Suppose you have a really important secret that you need to transmit. Say, you want to plan a surprise party for one of your friends, but you know she has a working quantum computer in her basement and routinely intercepts your mail. Are you going to entrust the security of your invitations to the simple factoring of large primes? No, of course not. In extreme cases like this, standard public key cryptography just doesn't cut it. You need the unbreakable (or at least as unbreakable as your random is random) reliability and utter inconvenience of the one time pad!

But this isn't like the old days I hear you complain, I have a lot of super-sensitive data to transmit. Far too much to sit there encrypting and decrypting it by hand! Don't worry, I've got you covered. As chkno points out in kid sister encryption, every lame-ass cipher-kiddie eventually writes what they think is a slick XOR encryption tool. Here's mine. I'll even give you:

Super-duper-easy-to-follow instructions for preparing to reliably send exactly one secure message.

  1. Get an old computer, but not so old that it doesn't have a CD burner.
  2. Install a free operating system on your new old computer. Linux, OpenBSD, FreeBSD, YoMamaBSD, OpenBeOS, whatever. Just definitely not Windows, and probably not OS X either. I love Steve Jobs, but I trust him about as far as I could throw him.
  3. Unplug your new one time pad generation station from the network. Do it. Do it now. No ethernet, no modem, hell, if you can manage it get that sucker off the power grid. Consider moving to an underground bunker before you continue. This is about absolute paranoia, dagnabit. Everyone wants a piece of your data, and all hard-lines are suspect. If you got a throw-away computer with wireless, I hate you.
  4. Dump around 600 megabytes of random data to a file. Your best bet here is something like cat /dev/random > pad. Give a two year old child some coffee and let them play with the mouse and keyboard while this runs, so as to feed the entropy pool.
  5. Burn a copy of this file to two CD-Rs.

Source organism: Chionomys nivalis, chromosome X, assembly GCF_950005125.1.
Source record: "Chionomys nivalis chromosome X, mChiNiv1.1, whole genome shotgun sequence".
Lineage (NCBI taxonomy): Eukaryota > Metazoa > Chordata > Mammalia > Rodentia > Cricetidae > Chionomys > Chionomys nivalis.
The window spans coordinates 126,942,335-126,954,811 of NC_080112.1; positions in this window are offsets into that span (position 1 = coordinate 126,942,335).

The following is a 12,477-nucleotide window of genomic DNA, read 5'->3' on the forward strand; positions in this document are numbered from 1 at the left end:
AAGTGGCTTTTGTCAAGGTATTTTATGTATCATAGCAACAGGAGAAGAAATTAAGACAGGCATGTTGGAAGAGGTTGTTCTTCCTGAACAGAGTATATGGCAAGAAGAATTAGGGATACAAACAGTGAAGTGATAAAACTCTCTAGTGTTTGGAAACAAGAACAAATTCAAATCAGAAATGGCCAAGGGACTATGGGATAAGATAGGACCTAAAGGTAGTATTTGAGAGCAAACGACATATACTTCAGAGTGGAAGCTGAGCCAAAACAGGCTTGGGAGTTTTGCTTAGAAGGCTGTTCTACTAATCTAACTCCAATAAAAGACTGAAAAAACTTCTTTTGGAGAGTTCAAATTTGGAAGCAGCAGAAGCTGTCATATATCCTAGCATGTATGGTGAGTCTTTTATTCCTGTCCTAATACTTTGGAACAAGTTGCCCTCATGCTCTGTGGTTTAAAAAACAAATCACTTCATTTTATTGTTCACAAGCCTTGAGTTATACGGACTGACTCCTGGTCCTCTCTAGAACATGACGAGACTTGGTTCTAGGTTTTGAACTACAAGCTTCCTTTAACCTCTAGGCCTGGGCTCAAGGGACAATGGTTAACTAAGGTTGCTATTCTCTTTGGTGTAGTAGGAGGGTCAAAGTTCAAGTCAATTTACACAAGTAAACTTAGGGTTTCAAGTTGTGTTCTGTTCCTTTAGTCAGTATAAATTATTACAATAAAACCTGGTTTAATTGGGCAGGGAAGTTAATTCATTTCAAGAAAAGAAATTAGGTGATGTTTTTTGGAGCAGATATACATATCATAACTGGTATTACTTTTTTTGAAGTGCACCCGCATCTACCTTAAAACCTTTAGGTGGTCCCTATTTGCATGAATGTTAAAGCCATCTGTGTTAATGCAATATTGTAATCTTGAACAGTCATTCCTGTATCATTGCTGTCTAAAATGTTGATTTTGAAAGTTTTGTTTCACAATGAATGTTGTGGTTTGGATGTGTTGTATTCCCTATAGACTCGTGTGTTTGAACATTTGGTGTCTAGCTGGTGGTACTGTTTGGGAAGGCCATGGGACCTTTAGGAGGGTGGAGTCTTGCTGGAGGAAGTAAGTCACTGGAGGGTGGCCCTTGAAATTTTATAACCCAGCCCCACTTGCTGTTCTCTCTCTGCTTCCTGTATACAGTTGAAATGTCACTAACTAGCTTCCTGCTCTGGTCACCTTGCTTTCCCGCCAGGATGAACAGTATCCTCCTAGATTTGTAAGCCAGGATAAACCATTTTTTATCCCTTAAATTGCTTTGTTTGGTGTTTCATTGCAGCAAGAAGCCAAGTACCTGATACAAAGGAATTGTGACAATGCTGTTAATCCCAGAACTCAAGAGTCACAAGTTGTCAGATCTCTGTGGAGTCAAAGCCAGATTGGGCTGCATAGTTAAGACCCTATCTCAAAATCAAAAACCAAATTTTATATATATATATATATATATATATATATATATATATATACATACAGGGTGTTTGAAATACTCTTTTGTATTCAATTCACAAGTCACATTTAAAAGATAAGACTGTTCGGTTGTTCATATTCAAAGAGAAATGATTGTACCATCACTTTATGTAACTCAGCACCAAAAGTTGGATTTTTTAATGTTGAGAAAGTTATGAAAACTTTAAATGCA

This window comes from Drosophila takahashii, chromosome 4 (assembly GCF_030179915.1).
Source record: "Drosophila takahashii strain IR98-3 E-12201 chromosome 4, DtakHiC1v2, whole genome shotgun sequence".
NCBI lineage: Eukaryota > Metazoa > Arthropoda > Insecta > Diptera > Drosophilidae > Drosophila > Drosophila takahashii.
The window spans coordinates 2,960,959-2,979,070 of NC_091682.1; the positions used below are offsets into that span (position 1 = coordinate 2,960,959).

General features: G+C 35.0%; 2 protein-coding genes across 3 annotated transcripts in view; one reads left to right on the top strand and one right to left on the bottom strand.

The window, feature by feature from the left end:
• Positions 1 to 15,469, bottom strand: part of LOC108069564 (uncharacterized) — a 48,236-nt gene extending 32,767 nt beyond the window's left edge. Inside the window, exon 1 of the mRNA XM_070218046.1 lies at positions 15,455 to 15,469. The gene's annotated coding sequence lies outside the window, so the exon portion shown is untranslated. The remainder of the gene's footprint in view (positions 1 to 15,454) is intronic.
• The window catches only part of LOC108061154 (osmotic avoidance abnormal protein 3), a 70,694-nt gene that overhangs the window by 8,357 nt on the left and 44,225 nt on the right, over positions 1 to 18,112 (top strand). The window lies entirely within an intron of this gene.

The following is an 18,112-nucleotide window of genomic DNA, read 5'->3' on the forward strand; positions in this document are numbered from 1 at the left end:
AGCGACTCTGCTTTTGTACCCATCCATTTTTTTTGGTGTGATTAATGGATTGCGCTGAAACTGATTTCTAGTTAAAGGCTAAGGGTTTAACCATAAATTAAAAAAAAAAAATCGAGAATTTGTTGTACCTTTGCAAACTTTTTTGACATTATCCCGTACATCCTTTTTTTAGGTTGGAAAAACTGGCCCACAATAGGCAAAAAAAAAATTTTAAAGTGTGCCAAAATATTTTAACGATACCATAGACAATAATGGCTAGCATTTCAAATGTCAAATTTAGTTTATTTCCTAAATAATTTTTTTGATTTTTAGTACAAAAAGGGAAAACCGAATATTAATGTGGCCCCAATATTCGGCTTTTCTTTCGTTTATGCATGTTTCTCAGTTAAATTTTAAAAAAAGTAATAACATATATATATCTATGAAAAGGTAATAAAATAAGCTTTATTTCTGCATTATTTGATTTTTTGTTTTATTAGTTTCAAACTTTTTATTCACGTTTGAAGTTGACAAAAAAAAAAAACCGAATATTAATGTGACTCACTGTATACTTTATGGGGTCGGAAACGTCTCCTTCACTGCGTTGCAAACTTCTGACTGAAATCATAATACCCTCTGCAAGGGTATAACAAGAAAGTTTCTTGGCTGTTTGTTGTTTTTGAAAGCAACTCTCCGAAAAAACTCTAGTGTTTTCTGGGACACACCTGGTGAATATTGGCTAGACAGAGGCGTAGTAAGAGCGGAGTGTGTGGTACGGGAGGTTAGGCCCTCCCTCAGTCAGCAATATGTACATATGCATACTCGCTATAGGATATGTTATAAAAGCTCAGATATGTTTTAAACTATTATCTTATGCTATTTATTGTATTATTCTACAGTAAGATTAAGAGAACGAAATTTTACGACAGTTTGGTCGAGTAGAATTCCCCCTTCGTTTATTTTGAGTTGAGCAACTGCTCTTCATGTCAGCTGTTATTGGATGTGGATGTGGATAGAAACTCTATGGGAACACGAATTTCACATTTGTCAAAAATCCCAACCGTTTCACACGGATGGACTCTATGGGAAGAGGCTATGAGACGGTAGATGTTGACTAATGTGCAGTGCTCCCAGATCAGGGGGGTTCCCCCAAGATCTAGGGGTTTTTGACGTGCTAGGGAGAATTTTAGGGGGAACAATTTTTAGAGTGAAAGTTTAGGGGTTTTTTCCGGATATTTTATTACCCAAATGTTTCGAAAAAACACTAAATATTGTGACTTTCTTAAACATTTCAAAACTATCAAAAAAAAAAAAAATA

6. Put the CDs in separate sealed envelopes. (No, no, seal them after you put the CDs in them...) Consider lining the envelopes with tin foil or something. If space aliens can read your mind, they can certainly read your optical media.
  7. Smash the computer to bits. Be thorough. Destroy every last chip. Grind it to dust, and scatter it in several different places.
  8. Keep one of the sealed CDs for yourself, and at a carefully arranged and concealed meeting, give the other to the friend you want to securely communicate with.

Equally idiot-proof guide to sending your exactly one secure message.

  1. Repeat steps 1-3 above.
  2. Open the envelope containing your copy of the one-time pad on CD.
  3. Copy the pad file to the computer, and destroy the CD. Be as thorough as when you destroyed that last computer.
  4. Using the perl script below (which you thoughtfully copied to the computer before unplugging it), XOR the data you want to send with the pad file. Mmm, crypty.
  5. Burn the new XORed file to another CD, and once again destroy the computer.
  6. Send the XORed file to your friend. Be as careless as you like here! E-mail it, fedex it, publish it in the newspaper, drop leaflets from the sky, etc. As long as you followed all the other steps carefully, this data is utterly useless to everyone but your friend. Take that, your many enemies!

Decryption of your exactly one secure message is left as an exercise for the reader's friend.

# One-time pad cryptography. Yeah, whoo. Pseudomammal > NSA.
# Little script, I hereby commit thee to the Public Domain. (June 24, 2003)

$padfile = $ARGV[0] and $targetfile = $ARGV[1] or die(<<EOF
One-time pad {en,de}cryption. (XOR swings both ways.)
Usage: <pad file> <target file>
I dump to stdout. Try: perl file.pad file.original > file.xor

open(PAD, $padfile) or die("Curses! I couldn't open $padfile.\n");
open(TARGET, $targetfile) or die("Drat! I failed to open $targetfile.\n");

(stat($padfile))[7] >= (stat($targetfile))[7] or die("Well that's a hell of"
. " a thing! Pad $padfile is smaller than target $targetfile.\n");

# The juicy bit.
while(read(TARGET, $targetbits, 1024)) {
        read(PAD, $padbits, length($targetbits));
        print $padbits ^ $targetbits; # I love you, Perl.


# Thanks for playing!